Jun 5, 2012

Rain, Rain, Go Away...

Several conversations with co-workers and neighbors lately have led them to think I studied meteorology in college, but I didn't. I learned from my grandfather some common sense things that "predict" rain. He passed on to me what he learned because I grew up hunting, camping, and working outside a lot. The key point is that you have to look around at the big picture. Look at the sky, trees, and watch nature's animals...they will all indicate that something is "in the air" and coming your way. So, I thought I'd share some things that I've been working with my son on understanding. I would be remiss as a father if I didn't pass on to him some very basic concepts about life and what happens all around you.

In looking at the sky, here are a couple of points to look for, and some of the analogies that still apply:
Rain on the horizon...
  • Thin and wispy clouds, up where the planes fly, mean it will be dry.
  • Flat bottomed and rounded top clouds in the morning or early afternoon hint at wetness in your near future.
  • When the clouds are growing like the cauliflower in your garden, you will be steamed before they are. Meaning that something is going on inside the clouds that will impact you. Especially if they go grey.
  • Spying a rainbow in the morning may lead you to the gold, but you will be wet when you find it. Because, a rainbow in the morning means that the storm is west of us, and most storms in the U.S. move from the west to the east.
  • If the moon is engaged, so will be you. Meaning that if there is a ring around the moon, the fronts are shifting and reflecting light differently due to the moisture content of the air.
  • Red at night, sailor's delight...red in the morning, sailor's warning. Since storms tend to travel from the west to east, a red sky at night indicates that fair weather is heading our way, in the morning, it indicates that dry air has already passed over and wetness may be on the way.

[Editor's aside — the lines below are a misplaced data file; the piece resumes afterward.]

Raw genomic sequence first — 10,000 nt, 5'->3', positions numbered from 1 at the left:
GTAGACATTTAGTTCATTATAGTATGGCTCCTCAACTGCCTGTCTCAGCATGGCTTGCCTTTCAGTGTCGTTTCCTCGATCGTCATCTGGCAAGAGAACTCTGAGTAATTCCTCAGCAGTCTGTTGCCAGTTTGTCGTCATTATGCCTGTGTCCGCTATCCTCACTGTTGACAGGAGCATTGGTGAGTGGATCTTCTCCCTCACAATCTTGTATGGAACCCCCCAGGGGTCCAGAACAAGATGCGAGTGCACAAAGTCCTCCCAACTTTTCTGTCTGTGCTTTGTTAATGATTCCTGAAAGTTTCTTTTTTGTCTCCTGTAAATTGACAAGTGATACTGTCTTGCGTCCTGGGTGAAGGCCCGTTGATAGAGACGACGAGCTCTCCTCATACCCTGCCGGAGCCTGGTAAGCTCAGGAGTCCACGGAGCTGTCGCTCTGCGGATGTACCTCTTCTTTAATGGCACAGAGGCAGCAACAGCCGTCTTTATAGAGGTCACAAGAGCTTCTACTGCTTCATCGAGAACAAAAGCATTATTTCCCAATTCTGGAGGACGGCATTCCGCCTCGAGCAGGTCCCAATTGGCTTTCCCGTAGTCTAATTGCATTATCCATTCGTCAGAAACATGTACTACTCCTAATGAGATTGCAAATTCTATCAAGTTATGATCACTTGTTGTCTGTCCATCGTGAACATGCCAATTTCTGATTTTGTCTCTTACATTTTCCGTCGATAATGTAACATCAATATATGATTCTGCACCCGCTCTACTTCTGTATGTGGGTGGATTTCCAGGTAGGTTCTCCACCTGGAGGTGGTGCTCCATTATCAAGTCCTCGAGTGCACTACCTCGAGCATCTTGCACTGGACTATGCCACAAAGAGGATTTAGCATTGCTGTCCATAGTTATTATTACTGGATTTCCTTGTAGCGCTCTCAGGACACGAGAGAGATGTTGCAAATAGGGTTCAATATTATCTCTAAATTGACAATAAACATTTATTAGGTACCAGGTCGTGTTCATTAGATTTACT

Okay, so now you have looked up at the clouds that bring the rain. NOW look around at a tree. We hate when they turn brown and fall on the lawn to rake up, but from the spring through summer, they are better indicators than the local news to SHOW us the weather. There is only one phrase that my grandfather passed on that can be shared about the leaves of a maple, poplar or other deciduous tree/shrub:
Leaf showing her bloomer...
  • When they show their bloomers, expect them to be washed. Meaning, the leaves are all "dancing in the wind," to show the lighter colored bottom side, they are reacting to the barometric pressure and temperature are acting, which means different weather fronts are impacting each other. When that happens, rain is on the way. This is one of the KEY indicators if you don't happen to look up or around. Leaves are a huge sign about what is going on around you. Open your eyes.
You've looked up and maybe glanced around. But have you SEEN the animals around you? Here are some things you can observe by watching how they interact with the senses they have:
  • If dogs eat grass, cats purr & wash their paws, they are preparing for rain.
  • When sheep and cows herd up and turn their noses into the wind, they can smell it coming.
  • If a bull leads the cows to fields, it will be dry, when the cows coax the bull, he needs teased.
  • Cows laying in a field says they want dry bellies because a shower is coming.
  • Bats flying overhead in the evening means that they can fly all night in a dry sky.
  • When a horse sniffs the air and shudders, water will come from above.
  • Wolves always howl more before a storm.
Bottom line, pay attention to what nature shows you. It indicates what is coming better than sonar, radar, storm watch, etc. You never know when you might need to be in touch with the earth, regardless of what you are doing....
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